The premise of Emerald Fennell’s #MeToo era power fantasy is that all men are rapers. Hardly a provocative statement these days, and certainly one women have earned the right to indulge. But Promising Young Woman isn’t done yet. It further supposes that they can be shamed into comeuppance. And if that doesn’t work, by golly, things might have to get drastic!
There’s indisputable value in these reversed power fantasies, especially as they break free of their exploitative roots. Coraline Fargeat’s lurid lovely Revenge and Jennifer Kent’s achingly poignant The Nightingale are recent examples of how women have wrested control of rapesploitation from the vulgar filmmakers who used to cash in on it. Enter Promising Young Woman with its bubbly “I want to play, too!” approach. But it’s facile premise that men just need to be shamed isn’t exactly thrilling, and more to the point, it’s egregiously out of touch with reality. Brett Kavanaugh sits on the Supreme Court for the rest of his life, and regardless of what did or didn’t happen with Christine Blasey Ford, he outed himself as an entitled frat boy who doesn’t have the disposition to be a Supreme Court justice. But Promising Young Woman supposes a world where his tantrums would have ended his judicial career, and if that didn’t do it, then by golly, it just takes the martyrdom of some promising young woman. Roll the title card, which will read “The End” in a curlicue font.
At least it isn’t as embarrassingly bad as Sophia Takal’s Black Christmas, which takes a similarly facile approach to its indictment of rape culture (the rapers in Black Christmas don’t even need their positions of power and privilege, because they have magical black goo). Fennell shoots Promising Young Woman with a candy-colored enthusiasm and a lively cast. Carey Mulligan has a grand time playing a self-assured vigilante of shame with literally no fucks to give. It’s nice to see her flexing confidence when she so often plays frail characters pulled along by the plot. She and Bo Burnham, towering above her at 6’5″, make quite the couple. Burnham’s effusive charm is a real joy to watch, and it’s easy to see how he fosters the kind of trust it took to make Eighth Grade with Elise Fisher. Otherwise, Fennell squanders several talented actors in thankless roles. That’s how you’re going to use the wonderful Sam Richardson?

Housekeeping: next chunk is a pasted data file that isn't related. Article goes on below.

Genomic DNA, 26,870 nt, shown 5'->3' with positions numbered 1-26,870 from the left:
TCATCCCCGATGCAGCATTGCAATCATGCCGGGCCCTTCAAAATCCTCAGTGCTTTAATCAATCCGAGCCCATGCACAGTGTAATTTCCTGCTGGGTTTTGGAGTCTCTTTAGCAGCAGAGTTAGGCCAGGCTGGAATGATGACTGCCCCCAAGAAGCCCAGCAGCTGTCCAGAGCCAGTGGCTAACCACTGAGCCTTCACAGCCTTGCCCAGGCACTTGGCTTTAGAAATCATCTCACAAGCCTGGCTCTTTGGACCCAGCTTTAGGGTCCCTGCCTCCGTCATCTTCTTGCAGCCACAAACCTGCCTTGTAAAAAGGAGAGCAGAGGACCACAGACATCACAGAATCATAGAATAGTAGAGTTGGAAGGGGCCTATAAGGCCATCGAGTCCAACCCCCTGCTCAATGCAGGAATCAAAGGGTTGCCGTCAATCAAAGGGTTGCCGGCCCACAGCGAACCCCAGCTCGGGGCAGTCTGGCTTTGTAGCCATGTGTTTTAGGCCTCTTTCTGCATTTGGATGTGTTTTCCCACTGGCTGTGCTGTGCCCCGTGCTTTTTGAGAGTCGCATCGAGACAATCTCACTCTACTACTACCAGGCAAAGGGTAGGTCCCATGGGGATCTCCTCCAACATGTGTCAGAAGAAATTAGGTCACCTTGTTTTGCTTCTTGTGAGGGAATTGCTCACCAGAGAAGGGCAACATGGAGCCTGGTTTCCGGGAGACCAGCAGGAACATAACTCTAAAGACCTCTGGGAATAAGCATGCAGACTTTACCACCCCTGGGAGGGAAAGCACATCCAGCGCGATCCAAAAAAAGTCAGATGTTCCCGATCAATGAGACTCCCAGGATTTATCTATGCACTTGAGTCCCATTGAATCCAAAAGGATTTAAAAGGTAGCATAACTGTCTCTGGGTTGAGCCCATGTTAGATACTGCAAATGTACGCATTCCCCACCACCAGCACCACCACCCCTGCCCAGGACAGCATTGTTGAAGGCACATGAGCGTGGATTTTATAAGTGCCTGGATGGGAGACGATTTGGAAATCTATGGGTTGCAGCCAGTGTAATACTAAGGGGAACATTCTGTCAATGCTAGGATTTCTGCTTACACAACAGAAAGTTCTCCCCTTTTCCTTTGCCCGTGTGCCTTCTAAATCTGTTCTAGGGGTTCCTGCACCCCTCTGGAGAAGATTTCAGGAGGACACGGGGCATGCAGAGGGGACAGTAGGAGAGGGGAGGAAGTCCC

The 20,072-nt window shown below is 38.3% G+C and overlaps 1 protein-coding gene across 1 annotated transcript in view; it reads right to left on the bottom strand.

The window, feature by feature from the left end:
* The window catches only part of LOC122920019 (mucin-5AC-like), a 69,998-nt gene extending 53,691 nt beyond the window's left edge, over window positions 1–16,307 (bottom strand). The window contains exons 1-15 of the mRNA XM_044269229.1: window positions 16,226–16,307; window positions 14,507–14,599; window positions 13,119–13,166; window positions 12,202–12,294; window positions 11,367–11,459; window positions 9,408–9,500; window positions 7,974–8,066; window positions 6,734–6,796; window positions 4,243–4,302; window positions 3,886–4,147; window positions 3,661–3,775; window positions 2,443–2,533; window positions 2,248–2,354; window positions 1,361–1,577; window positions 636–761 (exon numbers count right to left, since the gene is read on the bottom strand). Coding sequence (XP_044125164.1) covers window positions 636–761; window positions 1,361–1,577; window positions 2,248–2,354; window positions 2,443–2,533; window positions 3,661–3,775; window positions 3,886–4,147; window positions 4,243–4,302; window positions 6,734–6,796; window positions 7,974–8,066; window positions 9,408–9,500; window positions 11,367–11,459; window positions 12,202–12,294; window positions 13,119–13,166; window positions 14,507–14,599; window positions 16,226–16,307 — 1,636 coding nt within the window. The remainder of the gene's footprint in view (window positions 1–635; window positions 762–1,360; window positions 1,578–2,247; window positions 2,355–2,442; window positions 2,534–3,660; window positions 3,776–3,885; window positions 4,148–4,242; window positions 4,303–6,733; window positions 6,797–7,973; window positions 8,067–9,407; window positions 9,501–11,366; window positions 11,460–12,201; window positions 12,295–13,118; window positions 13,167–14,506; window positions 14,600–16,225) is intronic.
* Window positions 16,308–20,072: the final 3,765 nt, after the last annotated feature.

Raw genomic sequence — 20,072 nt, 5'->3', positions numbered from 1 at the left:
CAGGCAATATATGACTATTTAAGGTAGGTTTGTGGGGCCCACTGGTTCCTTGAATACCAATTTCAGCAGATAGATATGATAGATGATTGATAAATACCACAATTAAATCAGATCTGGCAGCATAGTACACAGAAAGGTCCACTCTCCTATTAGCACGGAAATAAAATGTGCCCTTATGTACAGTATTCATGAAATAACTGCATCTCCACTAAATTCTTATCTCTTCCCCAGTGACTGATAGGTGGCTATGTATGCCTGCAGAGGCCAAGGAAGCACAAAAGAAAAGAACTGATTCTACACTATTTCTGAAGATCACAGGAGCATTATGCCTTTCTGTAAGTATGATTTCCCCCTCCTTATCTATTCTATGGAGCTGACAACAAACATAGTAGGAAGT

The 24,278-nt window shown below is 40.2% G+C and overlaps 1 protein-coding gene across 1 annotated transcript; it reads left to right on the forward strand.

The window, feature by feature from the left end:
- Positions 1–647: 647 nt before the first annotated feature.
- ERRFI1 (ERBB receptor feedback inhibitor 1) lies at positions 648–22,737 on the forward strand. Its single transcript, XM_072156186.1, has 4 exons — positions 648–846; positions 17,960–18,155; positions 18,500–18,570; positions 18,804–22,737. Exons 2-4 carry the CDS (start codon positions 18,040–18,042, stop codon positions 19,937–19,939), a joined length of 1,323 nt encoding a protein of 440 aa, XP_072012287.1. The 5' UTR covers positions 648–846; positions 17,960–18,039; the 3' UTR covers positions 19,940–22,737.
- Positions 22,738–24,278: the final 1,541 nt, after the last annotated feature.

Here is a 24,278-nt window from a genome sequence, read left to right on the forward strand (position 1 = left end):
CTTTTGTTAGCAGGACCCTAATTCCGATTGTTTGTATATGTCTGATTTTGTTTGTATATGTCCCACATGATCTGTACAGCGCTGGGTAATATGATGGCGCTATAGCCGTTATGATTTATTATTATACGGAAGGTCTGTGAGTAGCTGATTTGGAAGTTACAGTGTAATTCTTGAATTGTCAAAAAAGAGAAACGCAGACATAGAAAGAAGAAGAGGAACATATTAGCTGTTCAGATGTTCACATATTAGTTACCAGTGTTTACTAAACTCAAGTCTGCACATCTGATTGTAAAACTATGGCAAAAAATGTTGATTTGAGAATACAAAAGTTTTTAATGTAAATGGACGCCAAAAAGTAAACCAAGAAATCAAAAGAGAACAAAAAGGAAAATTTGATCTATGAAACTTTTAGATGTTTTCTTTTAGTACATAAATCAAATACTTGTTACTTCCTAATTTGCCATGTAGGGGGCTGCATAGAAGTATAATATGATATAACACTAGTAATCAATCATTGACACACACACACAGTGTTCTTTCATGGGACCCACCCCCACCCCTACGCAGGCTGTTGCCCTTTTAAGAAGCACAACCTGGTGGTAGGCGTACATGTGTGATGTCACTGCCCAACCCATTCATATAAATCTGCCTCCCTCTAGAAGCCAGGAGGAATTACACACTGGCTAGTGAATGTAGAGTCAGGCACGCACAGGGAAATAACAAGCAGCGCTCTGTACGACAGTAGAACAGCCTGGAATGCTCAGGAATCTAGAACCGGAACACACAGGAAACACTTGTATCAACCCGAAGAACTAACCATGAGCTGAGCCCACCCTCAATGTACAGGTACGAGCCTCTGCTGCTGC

The big finale, which will be spoiled if you watch trailers, is especially ridiculous for its attempted last-minute twist, which feels like a cheat instead of a twist. Fennell would have you believe that Carey Mulligan’s character — called Cassie, but listed in the credits as Cassandra in case you didn’t get it — was one step ahead of everyone else all along. Which might make for a fun grrl power fantasy, but it’s not much of a contribution to any conversation about rape culture, the #MeToo movement, or even revenge thrillers.